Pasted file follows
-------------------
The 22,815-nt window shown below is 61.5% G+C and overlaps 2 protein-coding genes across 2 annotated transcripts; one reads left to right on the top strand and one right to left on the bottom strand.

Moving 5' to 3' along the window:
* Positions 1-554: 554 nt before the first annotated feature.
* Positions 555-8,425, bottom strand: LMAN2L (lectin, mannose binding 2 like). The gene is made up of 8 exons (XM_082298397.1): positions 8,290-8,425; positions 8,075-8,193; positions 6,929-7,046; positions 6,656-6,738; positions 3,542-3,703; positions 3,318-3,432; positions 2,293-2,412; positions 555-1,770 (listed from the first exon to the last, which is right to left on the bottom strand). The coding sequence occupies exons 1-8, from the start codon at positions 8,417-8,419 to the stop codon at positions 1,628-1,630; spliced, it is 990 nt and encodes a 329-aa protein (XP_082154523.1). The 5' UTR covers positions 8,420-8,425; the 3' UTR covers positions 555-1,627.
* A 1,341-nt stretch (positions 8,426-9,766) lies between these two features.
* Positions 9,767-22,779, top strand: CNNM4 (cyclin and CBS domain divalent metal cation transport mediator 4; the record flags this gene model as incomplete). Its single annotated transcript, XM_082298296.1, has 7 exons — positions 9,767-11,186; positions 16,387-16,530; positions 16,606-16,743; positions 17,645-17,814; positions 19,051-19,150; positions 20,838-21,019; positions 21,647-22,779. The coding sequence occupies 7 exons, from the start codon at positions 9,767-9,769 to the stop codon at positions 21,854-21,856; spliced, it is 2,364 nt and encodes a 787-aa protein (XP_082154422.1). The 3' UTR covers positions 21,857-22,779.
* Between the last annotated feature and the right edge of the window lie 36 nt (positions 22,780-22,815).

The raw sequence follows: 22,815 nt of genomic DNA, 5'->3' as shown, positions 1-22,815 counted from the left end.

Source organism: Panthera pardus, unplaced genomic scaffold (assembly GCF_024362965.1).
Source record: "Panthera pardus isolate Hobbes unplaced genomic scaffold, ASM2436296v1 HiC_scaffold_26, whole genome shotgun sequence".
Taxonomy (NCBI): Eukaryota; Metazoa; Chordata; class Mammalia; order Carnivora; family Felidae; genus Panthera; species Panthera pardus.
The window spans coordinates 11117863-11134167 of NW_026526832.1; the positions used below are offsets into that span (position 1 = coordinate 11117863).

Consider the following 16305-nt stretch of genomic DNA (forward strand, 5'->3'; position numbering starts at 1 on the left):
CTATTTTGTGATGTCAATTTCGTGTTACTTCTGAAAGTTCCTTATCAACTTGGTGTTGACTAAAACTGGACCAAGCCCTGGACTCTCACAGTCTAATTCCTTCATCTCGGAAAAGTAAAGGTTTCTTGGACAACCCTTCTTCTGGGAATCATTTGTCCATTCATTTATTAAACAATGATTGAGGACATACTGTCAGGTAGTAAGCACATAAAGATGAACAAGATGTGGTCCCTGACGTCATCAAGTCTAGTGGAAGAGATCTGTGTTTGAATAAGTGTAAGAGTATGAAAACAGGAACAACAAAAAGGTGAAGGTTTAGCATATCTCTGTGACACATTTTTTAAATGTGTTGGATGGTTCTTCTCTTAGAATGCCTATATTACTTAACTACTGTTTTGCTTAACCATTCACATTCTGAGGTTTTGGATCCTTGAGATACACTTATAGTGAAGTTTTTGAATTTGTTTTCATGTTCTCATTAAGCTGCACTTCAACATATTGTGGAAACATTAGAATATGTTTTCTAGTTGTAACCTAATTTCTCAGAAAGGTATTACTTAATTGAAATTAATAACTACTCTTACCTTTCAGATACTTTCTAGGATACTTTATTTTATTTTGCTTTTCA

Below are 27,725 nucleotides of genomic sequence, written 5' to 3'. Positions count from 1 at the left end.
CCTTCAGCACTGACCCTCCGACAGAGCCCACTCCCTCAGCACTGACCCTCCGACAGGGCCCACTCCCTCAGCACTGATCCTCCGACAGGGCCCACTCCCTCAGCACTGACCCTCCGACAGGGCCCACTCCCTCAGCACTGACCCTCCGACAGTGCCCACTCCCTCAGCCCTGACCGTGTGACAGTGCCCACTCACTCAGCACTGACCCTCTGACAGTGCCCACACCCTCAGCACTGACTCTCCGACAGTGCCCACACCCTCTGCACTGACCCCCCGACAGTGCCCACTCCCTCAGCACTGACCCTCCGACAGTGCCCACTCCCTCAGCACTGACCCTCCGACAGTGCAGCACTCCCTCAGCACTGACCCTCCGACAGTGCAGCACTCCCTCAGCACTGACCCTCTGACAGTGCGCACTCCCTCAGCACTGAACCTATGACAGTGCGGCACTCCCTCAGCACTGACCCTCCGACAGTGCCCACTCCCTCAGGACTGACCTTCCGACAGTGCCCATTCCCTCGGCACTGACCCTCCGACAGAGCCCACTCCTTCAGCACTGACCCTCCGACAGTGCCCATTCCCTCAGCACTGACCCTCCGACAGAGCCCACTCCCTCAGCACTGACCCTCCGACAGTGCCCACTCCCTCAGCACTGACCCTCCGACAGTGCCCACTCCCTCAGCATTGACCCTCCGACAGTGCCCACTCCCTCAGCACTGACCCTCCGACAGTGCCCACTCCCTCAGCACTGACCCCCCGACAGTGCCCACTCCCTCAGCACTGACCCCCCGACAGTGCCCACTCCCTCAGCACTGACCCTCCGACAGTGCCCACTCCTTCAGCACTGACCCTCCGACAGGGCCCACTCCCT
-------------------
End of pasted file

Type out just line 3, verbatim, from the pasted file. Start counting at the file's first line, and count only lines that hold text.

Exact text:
* Positions 1-554: 554 nt before the first annotated feature.